I have repeatedly asked my husband to write a will. He gives me excuses and puts me off. I’m so frustrated that we don’t have a will that I’m almost ready to write my own without him. We have no children, so I’m thinking we should be each other’s beneficiaries and then decide what would happen to our assets if we passed at the same time.
‘Why is he leaving tens of thousands of dollars to his mom? Is she going to be responsible for planning his funeral?’
I found out last night that he has allocated his entire savings account — roughly six months’ worth of living expenses — TO HIS MOTHER. He designated her on the rights of survivorship form when he opened the account. When I confronted him about it, he told me “You’ll be fine. You’re my beneficiary on my life insurance.”
OK, fine. But why is he leaving tens of thousands of dollars to his mom? Is she going to be responsible for planning his funeral? I’m beyond upset, and my question is ultimately this: Is it common to leave a large chunk of money to your parent(s) instead of your spouse?
His mom is financially stable, she has her own business, takes vacations, etc. I always thought the standard practice was to leave everything to your spouse?
Everyone should have a will, especially a married couple. Too many people die without a will and it causes multiple problems and legal battles for those who are left behind. Today is a good time to have this conversation and discuss your respective assets.
If this column has taught me anything, it’s that there are no standard practices. I’ve received so many letters from people who have felt befuddled, bewildered and brutalized by their spouse or parent’s will. One man told me his father left him $10,000 and, in his mind, that meant his father didn’t love him. A young man wrote to me to say he believed he was robbed of his inheritance by his parents and sister because of his sexuality. I felt bad for him, but it was their choice.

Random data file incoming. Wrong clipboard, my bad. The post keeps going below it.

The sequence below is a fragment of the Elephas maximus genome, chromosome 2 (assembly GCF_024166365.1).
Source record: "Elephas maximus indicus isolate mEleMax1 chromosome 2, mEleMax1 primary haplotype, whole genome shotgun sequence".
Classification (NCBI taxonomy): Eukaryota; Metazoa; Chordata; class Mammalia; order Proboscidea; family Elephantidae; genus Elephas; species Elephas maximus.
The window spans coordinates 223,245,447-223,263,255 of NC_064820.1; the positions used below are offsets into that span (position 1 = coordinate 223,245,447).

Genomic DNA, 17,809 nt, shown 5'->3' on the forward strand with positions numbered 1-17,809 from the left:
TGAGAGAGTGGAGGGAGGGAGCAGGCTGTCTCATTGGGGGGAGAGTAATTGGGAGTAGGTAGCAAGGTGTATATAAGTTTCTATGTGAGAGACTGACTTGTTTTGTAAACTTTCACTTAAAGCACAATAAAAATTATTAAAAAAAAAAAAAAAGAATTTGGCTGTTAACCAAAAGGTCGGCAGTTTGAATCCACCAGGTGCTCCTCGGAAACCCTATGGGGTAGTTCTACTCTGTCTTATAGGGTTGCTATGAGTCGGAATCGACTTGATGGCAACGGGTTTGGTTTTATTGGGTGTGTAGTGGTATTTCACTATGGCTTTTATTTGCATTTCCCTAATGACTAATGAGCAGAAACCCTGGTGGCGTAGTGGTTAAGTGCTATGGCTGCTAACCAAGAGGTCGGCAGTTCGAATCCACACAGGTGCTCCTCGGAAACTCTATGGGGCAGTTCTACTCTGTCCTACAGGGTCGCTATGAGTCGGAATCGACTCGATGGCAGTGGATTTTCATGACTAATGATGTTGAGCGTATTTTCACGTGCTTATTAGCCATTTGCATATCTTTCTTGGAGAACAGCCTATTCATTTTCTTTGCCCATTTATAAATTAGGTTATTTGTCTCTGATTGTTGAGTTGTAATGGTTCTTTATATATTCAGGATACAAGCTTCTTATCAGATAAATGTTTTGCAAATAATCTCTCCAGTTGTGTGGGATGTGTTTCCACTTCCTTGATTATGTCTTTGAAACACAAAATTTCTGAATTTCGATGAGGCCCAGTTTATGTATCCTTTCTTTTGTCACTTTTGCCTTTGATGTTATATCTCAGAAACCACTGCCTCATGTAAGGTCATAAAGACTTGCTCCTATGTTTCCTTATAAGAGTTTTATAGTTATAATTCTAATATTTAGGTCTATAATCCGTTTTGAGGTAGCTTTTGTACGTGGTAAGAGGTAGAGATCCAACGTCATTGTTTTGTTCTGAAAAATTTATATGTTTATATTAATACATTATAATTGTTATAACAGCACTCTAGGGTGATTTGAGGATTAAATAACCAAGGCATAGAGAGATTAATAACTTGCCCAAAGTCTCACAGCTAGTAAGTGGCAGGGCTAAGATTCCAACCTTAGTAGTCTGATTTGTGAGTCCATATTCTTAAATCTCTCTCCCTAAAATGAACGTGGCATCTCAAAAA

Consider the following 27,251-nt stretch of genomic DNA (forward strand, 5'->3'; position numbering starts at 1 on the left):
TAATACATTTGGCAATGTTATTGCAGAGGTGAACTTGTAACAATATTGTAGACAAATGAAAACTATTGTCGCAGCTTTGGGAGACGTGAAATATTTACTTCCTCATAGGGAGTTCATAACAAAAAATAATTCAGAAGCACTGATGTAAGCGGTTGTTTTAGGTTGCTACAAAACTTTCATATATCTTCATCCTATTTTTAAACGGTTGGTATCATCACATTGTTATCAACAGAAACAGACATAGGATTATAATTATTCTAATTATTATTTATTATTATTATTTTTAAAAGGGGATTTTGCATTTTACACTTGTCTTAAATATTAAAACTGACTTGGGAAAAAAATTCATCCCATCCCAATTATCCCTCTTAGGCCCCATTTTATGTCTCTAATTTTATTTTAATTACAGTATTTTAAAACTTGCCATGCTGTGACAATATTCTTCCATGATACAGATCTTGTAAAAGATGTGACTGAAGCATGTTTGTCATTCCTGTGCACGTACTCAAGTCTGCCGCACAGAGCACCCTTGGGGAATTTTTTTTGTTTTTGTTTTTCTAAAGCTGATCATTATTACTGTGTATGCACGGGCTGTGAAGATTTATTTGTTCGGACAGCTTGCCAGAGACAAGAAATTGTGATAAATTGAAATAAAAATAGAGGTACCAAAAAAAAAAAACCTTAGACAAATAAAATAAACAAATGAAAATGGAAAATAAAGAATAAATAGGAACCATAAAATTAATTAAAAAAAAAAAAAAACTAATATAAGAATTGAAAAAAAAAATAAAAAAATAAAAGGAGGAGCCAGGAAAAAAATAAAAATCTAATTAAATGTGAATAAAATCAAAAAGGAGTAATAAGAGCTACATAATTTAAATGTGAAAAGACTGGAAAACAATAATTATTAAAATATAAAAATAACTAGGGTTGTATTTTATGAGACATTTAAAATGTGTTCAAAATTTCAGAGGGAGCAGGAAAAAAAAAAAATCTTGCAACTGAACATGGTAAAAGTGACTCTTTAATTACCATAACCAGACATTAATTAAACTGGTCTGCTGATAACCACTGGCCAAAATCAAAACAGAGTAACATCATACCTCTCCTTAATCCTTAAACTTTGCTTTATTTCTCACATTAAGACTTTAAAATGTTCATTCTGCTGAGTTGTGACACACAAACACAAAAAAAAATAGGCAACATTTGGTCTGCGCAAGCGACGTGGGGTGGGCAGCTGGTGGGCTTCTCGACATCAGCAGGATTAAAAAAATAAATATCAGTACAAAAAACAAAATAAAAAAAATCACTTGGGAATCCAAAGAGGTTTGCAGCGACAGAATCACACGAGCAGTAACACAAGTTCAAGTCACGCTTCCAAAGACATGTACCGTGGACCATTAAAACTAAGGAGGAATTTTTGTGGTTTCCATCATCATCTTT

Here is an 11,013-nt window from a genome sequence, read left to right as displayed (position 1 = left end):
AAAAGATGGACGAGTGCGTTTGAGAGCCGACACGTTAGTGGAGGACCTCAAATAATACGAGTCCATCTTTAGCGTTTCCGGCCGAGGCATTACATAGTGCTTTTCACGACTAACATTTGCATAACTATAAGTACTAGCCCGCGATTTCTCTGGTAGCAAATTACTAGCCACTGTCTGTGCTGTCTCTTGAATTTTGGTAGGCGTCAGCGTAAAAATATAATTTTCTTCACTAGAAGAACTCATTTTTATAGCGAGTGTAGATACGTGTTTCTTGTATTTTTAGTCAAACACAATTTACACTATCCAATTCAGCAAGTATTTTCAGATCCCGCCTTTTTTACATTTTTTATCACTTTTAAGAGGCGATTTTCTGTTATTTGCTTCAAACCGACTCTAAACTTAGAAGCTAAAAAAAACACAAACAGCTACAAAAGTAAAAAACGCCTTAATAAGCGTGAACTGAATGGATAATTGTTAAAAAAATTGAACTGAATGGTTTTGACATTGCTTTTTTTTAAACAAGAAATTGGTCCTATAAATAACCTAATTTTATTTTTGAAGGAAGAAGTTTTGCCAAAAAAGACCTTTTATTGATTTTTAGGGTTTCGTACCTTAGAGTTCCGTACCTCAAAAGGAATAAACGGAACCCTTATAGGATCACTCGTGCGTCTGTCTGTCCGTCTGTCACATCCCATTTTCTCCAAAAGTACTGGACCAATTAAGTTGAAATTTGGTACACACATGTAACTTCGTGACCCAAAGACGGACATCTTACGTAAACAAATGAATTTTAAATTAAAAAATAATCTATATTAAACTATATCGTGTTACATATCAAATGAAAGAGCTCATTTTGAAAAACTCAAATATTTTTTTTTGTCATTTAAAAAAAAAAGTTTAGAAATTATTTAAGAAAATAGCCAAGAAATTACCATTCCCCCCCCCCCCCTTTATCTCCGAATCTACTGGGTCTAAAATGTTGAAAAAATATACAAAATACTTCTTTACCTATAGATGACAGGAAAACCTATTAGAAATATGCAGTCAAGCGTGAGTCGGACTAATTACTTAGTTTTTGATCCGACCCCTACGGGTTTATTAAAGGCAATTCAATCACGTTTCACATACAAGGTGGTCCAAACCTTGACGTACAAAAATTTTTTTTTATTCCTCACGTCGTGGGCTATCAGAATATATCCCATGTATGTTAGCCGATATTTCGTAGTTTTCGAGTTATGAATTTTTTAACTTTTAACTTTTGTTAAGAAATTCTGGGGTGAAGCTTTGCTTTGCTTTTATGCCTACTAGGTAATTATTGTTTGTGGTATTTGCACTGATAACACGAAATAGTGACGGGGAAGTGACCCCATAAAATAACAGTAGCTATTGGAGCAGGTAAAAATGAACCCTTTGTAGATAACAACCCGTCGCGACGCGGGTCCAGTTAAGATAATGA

People view the contents of wills and beneficiaries as a reflection of the depth of commitment and feeling within their relationship.
Another woman said her father had given her his word that she could buy his home, but then went back on his promise after she devoted years to him as a caregiver. Alas, I could see the writing on the wall as soon as she told me what her father had promised her. This mother said she didn’t want a red cent from her estranged husband because he was abusive. And this woman wanted to hold off on divorcing her husband until he received his inheritance.
My point? Emotions run high when it comes to beneficiaries on life insurance policies, and retirement and bank accounts. Many people see this as a reflection of the depth of commitment and love within their relationship. If you’re not on your husband’s savings account does that mean he doesn’t love you? No, it does not. Does it mean that you won’t be taken care of? No, it does not. Does it mean you won’t inherit 100% of your husband’s assets? Yes, it does.
Is this savings account a small (or large) slice of your husband’s entire net worth? Why shouldn’t his mother get something?
Only you know the details of your financial lives. Context is everything. Will you have enough money to live on after your husband dies? Did he alone save this money and is he entitled to do what he wants with them? Yes. Do you share the title on your home and will you have somewhere to live for your remaining days if he predeceases you? Is this savings account a small (or large) slice of your husband’s entire net worth? Why shouldn’t his mother get something?
His mother gave him life. He wouldn’t be here without her. She probably sacrificed a lot for him and, in the unlikely event that he predeceases her, he may simply wish to say thank you and make sure that she wants for nothing. That’s his right. It is his mother, after all. Perhaps rather than “confront” him about this decision, you could ask him about his thought process when he made it. As long as you are financially comfortable if he dies first — and vice-versa — I don’t see a problem.
There is a larger conversation to be had here about the importance of leaving a will and taking a bird’s eye view of the assets that you both brought into this marriage. Before having this conversation, however, I’d leave his mother and his funeral expenses out of it.
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